Ministers mum on threat to West MacDonnells, tourism promotion fiasco


p2142-Ormiston-buffel-1PHOTOS (from top): Trekker thigh-deep in the non-native grass buffel, displacing native species on a massive scale, on the Larapinta Trail some three kilometers west of Ormiston Gorgelast week. • Report card of under-achievement by NT Government tourist promoter. Source of graph: Tourism NT. • The magnificent Ormiston Gorge.
Two ministers with key roles in The Centre’s troubled tourism industry have declined to be interviewed about their failure to get visitor numbers up, and to arrest a major threat to the MacDonnell Ranges national park.
Tourism Minister Matt Conlan relied on a written statement, short on specifics, from a minder to respond to questions from the Alice Springs News Online.
Parks Minister Bess Price – the custodian of the tourism industry’s greatest asset, the West Macs – has made it clear she will do nothing about the avalanche of the invasive non-native buffel grass that is spreading through the best areas of the park.
Mr Conlan’s office, unsurprisingly, says there is no case for a government review of the chronically under-achieving yet highly funded Tourism NT, similar to the probe into Desert Knowledge, and Chief Minister Adam Giles would not comment.
The written statement on behalf of Mr Conlan blames “years of neglect” for the decline in tourism and asserts “it is not going to improve overnight”. No explanation was given for the failure of the CLP Government to make a significant difference in the nearly two years it has been in power.
Neither is the statement specific about the benefits of the AFL football matches in Alice Springs this year, staged at a cost to the government of $880,000.
The statement says, without giving details, that the matches “garnered significant media coverage across broadcast, print and digital mediums from all national outlets which cover AFL”.
No specifics were given to our question “what is shown or told about Alice Springs and its attractions in the media reports”. (The News sent this and other questions to Mr Giles as notes for an interview which he declined. The full text can be found here.)
Ms Price initially did not reply to an email seeking comment on buffel. This publication and many others have dealt with the threat posed by buffel, a declared weed in South Australia, and plant introduced by the CSIRO some 40 years ago to suppress dust.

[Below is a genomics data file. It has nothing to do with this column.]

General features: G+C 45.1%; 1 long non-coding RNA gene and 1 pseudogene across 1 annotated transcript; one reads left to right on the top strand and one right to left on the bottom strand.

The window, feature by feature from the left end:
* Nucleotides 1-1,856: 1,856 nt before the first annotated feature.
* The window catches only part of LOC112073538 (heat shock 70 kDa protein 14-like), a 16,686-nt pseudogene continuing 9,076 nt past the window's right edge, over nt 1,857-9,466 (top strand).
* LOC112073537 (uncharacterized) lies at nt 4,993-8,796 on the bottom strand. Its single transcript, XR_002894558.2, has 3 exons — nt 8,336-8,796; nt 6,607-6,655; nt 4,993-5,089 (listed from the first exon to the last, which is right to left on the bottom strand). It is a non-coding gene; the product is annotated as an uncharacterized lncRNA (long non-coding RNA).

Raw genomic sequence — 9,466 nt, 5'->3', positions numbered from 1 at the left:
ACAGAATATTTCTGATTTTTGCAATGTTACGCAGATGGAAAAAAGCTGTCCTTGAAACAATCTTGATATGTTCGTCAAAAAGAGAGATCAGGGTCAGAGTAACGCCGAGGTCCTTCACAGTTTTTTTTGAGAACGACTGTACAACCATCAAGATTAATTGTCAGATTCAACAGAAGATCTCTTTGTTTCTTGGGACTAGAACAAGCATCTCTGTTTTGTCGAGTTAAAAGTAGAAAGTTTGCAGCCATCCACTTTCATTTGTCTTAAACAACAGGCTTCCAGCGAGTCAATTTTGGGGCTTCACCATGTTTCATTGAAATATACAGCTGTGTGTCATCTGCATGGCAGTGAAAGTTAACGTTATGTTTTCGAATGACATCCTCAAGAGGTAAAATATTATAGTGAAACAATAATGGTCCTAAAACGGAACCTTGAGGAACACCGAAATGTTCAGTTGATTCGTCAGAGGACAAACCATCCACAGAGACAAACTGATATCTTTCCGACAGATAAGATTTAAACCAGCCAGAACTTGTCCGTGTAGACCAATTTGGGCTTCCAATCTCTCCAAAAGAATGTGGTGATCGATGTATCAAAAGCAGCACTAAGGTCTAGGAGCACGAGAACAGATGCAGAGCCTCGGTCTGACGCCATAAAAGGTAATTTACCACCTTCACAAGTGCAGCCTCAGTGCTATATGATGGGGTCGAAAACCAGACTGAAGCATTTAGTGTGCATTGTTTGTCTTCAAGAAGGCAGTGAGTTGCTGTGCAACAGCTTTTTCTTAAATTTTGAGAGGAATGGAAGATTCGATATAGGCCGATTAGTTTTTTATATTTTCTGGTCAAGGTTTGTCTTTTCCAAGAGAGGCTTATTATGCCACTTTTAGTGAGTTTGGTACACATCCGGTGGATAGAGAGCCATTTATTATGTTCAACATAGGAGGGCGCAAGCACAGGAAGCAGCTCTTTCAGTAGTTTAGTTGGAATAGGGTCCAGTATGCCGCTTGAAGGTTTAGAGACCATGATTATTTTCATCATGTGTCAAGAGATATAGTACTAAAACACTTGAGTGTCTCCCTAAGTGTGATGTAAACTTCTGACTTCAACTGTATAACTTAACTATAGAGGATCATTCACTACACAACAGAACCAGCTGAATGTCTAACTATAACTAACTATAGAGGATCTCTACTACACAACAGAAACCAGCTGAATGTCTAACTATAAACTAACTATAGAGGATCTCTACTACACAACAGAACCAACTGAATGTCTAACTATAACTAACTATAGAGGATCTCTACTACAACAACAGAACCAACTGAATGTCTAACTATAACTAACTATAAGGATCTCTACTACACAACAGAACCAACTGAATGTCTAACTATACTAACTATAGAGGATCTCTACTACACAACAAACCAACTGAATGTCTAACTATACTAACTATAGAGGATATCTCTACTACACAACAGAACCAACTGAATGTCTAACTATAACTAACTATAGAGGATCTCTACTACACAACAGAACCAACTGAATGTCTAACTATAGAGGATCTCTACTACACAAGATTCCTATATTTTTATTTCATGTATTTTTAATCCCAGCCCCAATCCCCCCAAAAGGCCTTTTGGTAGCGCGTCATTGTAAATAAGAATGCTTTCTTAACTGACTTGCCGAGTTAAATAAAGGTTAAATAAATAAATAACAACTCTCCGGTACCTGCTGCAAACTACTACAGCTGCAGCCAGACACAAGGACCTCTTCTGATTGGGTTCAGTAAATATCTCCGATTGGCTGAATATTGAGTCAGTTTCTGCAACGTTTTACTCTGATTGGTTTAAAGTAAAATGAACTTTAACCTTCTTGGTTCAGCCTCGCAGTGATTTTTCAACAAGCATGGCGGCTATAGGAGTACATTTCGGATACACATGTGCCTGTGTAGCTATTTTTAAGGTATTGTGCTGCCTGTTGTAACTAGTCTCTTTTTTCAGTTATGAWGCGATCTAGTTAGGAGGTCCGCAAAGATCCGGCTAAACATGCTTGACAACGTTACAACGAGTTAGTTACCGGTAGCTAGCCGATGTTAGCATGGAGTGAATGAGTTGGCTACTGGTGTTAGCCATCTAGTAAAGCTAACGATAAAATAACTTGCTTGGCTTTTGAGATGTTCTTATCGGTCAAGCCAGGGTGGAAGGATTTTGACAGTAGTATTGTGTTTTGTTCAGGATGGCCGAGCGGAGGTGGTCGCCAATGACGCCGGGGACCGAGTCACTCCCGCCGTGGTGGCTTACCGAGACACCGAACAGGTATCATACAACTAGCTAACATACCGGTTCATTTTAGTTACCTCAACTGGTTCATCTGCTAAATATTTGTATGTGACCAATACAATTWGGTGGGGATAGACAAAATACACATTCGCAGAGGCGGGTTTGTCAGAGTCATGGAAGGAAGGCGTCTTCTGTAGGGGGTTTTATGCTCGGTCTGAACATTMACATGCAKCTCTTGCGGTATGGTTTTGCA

Buffel is notorious for densely colonising the most fertile areas, burning very hot, with the result that native grasses, shrubs and ultimately, trees are destroyed, inexorably leading to a monoculture of buffel bereft of any interest to local and visiting nature lovers.
Buffel can be controlled best by spraying.
We emailed Ms Price with questions about buffel on May 20. When we received no reply we raised the issues with Mr Giles, following which we received a reply from Ms Price’s minder.
This response was highly inadequate and we sent follow-up questions. These were ignored by Ms Price. Late last week we asked for a 20 minute interview with her. It was not granted. (The full text of our email exchange can be found here.)
Minister Price is more occupied, judging by recent media releases issued on her behalf, with weighty matters such as these:-
• New shade structures at Howard Springs Nature Park meaning Territorians can now make the most of the rock pools while being sun smart.
• Warning of pesky pecking pee wees patrolling Darwin streets; and
• Encouraging everyone to make the most of the beautiful desert winter weather, joining a ranger on a guided family bike ride to Simpsons Gap this Sunday.
That’s today – and any participants will be riding between a phalanx of buffel on both sides of much of the track.
Meanwhile the Parks and Wildlife Commission, which claims the “223km Larapinta Trail has fast become one of the most popular long distance remote walks in Australia”, tells trekkers they will be fined $432 if they light small fires.
This is contrary to the exemption of “fires used for cooking or boiling water, provided the nearest flammable matter to the fire is more than four metres away” even on total fire ban days.
p2142-Ormiston-GorgeSo while the town is desperate to boost its visitor numbers, the parks service is busy announcing not what you can, but what you cannot do, while doing nothing to combat the spread of buffel.
Ms Price’s minder emailed us that “buffel grass is not a declared weed in the Northern Territory” (which of course is something her government can change at the stroke of a pen) and that buffel “is seen as a valuable introduced species by many the pastoral industry”.
We would have liked to put to Mr Price that it is equally within her government’s powers to give pastoralists exemptions, provided, for example, they keep the invasive grass within their leases.